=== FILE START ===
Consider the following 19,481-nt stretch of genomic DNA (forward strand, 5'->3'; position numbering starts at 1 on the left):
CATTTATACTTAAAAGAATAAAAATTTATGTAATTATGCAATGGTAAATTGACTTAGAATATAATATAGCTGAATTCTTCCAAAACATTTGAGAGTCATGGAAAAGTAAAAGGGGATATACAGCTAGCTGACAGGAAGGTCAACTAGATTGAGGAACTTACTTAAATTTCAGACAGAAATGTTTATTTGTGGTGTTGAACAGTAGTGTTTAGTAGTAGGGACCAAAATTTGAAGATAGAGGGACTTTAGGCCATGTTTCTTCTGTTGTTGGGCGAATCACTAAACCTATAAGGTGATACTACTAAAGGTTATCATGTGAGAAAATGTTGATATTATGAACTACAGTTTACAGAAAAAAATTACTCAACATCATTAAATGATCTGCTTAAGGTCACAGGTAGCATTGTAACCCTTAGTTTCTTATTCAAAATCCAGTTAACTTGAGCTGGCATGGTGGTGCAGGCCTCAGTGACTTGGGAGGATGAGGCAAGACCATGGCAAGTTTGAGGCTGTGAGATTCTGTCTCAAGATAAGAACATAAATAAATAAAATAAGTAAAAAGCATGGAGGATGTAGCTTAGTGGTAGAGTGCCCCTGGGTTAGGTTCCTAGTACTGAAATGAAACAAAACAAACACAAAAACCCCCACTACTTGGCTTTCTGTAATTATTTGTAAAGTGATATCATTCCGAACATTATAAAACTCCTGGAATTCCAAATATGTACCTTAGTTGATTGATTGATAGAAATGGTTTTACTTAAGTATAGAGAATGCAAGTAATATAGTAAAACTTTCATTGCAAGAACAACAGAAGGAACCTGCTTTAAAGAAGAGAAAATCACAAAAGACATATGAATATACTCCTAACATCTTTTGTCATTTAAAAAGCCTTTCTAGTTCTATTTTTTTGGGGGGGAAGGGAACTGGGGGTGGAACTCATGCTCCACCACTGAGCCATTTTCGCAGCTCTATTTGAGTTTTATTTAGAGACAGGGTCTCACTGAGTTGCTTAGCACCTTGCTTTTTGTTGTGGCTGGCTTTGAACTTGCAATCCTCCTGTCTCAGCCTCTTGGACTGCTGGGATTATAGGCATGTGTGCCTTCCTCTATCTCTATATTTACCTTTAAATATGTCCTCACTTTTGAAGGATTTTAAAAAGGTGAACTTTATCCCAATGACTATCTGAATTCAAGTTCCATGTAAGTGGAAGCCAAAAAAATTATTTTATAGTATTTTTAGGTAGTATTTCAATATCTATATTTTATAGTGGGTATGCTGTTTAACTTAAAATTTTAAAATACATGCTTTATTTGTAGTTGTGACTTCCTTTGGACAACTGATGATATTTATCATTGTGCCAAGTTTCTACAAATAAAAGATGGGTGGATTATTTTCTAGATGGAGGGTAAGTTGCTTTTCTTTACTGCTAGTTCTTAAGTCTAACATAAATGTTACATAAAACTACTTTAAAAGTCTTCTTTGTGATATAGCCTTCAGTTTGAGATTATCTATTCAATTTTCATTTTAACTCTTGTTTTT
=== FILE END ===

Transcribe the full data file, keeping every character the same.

Consider the following 19,481-nt stretch of genomic DNA (forward strand, 5'->3'; position numbering starts at 1 on the left):
CATTTATACTTAAAAGAATAAAAATTTATGTAATTATGCAATGGTAAATTGACTTAGAATATAATATAGCTGAATTCTTCCAAAACATTTGAGAGTCATGGAAAAGTAAAAGGGGATATACAGCTAGCTGACAGGAAGGTCAACTAGATTGAGGAACTTACTTAAATTTCAGACAGAAATGTTTATTTGTGGTGTTGAACAGTAGTGTTTAGTAGTAGGGACCAAAATTTGAAGATAGAGGGACTTTAGGCCATGTTTCTTCTGTTGTTGGGCGAATCACTAAACCTATAAGGTGATACTACTAAAGGTTATCATGTGAGAAAATGTTGATATTATGAACTACAGTTTACAGAAAAAAATTACTCAACATCATTAAATGATCTGCTTAAGGTCACAGGTAGCATTGTAACCCTTAGTTTCTTATTCAAAATCCAGTTAACTTGAGCTGGCATGGTGGTGCAGGCCTCAGTGACTTGGGAGGATGAGGCAAGACCATGGCAAGTTTGAGGCTGTGAGATTCTGTCTCAAGATAAGAACATAAATAAATAAAATAAGTAAAAAGCATGGAGGATGTAGCTTAGTGGTAGAGTGCCCCTGGGTTAGGTTCCTAGTACTGAAATGAAACAAAACAAACACAAAAACCCCCACTACTTGGCTTTCTGTAATTATTTGTAAAGTGATATCATTCCGAACATTATAAAACTCCTGGAATTCCAAATATGTACCTTAGTTGATTGATTGATAGAAATGGTTTTACTTAAGTATAGAGAATGCAAGTAATATAGTAAAACTTTCATTGCAAGAACAACAGAAGGAACCTGCTTTAAAGAAGAGAAAATCACAAAAGACATATGAATATACTCCTAACATCTTTTGTCATTTAAAAAGCCTTTCTAGTTCTATTTTTTTGGGGGGGAAGGGAACTGGGGGTGGAACTCATGCTCCACCACTGAGCCATTTTCGCAGCTCTATTTGAGTTTTATTTAGAGACAGGGTCTCACTGAGTTGCTTAGCACCTTGCTTTTTGTTGTGGCTGGCTTTGAACTTGCAATCCTCCTGTCTCAGCCTCTTGGACTGCTGGGATTATAGGCATGTGTGCCTTCCTCTATCTCTATATTTACCTTTAAATATGTCCTCACTTTTGAAGGATTTTAAAAAGGTGAACTTTATCCCAATGACTATCTGAATTCAAGTTCCATGTAAGTGGAAGCCAAAAAAATTATTTTATAGTATTTTTAGGTAGTATTTCAATATCTATATTTTATAGTGGGTATGCTGTTTAACTTAAAATTTTAAAATACATGCTTTATTTGTAGTTGTGACTTCCTTTGGACAACTGATGATATTTATCATTGTGCCAAGTTTCTACAAATAAAAGATGGGTGGATTATTTTCTAGATGGAGGGTAAGTTGCTTTTCTTTACTGCTAGTTCTTAAGTCTAACATAAATGTTACATAAAACTACTTTAAAAGTCTTCTTTGTGATATAGCCTTCAGTTTGAGATTATCTATTCAATTTTCATTTTAACTCTTGTTTTT